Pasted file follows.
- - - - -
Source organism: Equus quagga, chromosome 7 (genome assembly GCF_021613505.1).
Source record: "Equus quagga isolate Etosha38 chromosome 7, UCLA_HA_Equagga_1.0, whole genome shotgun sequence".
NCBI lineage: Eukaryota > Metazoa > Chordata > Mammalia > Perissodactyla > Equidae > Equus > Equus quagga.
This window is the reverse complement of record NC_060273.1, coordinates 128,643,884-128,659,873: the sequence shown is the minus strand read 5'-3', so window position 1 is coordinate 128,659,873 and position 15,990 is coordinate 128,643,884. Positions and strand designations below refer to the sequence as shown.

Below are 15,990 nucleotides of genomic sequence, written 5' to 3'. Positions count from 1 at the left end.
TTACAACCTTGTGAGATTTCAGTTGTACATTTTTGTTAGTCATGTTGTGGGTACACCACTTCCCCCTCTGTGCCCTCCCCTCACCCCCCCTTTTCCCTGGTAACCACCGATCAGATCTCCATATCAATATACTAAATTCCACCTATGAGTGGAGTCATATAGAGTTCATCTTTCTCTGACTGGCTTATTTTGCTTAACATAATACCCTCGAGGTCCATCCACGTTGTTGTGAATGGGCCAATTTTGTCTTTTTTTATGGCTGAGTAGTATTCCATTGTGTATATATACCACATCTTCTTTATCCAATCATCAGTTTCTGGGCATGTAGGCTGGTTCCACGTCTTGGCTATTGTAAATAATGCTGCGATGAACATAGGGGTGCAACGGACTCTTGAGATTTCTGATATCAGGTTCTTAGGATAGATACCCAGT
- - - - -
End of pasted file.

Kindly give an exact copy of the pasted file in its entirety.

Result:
Source organism: Equus quagga, chromosome 7 (genome assembly GCF_021613505.1).
Source record: "Equus quagga isolate Etosha38 chromosome 7, UCLA_HA_Equagga_1.0, whole genome shotgun sequence".
NCBI lineage: Eukaryota > Metazoa > Chordata > Mammalia > Perissodactyla > Equidae > Equus > Equus quagga.
This window is the reverse complement of record NC_060273.1, coordinates 128,643,884-128,659,873: the sequence shown is the minus strand read 5'-3', so window position 1 is coordinate 128,659,873 and position 15,990 is coordinate 128,643,884. Positions and strand designations below refer to the sequence as shown.

Below are 15,990 nucleotides of genomic sequence, written 5' to 3'. Positions count from 1 at the left end.
TTACAACCTTGTGAGATTTCAGTTGTACATTTTTGTTAGTCATGTTGTGGGTACACCACTTCCCCCTCTGTGCCCTCCCCTCACCCCCCCTTTTCCCTGGTAACCACCGATCAGATCTCCATATCAATATACTAAATTCCACCTATGAGTGGAGTCATATAGAGTTCATCTTTCTCTGACTGGCTTATTTTGCTTAACATAATACCCTCGAGGTCCATCCACGTTGTTGTGAATGGGCCAATTTTGTCTTTTTTTATGGCTGAGTAGTATTCCATTGTGTATATATACCACATCTTCTTTATCCAATCATCAGTTTCTGGGCATGTAGGCTGGTTCCACGTCTTGGCTATTGTAAATAATGCTGCGATGAACATAGGGGTGCAACGGACTCTTGAGATTTCTGATATCAGGTTCTTAGGATAGATACCCAGT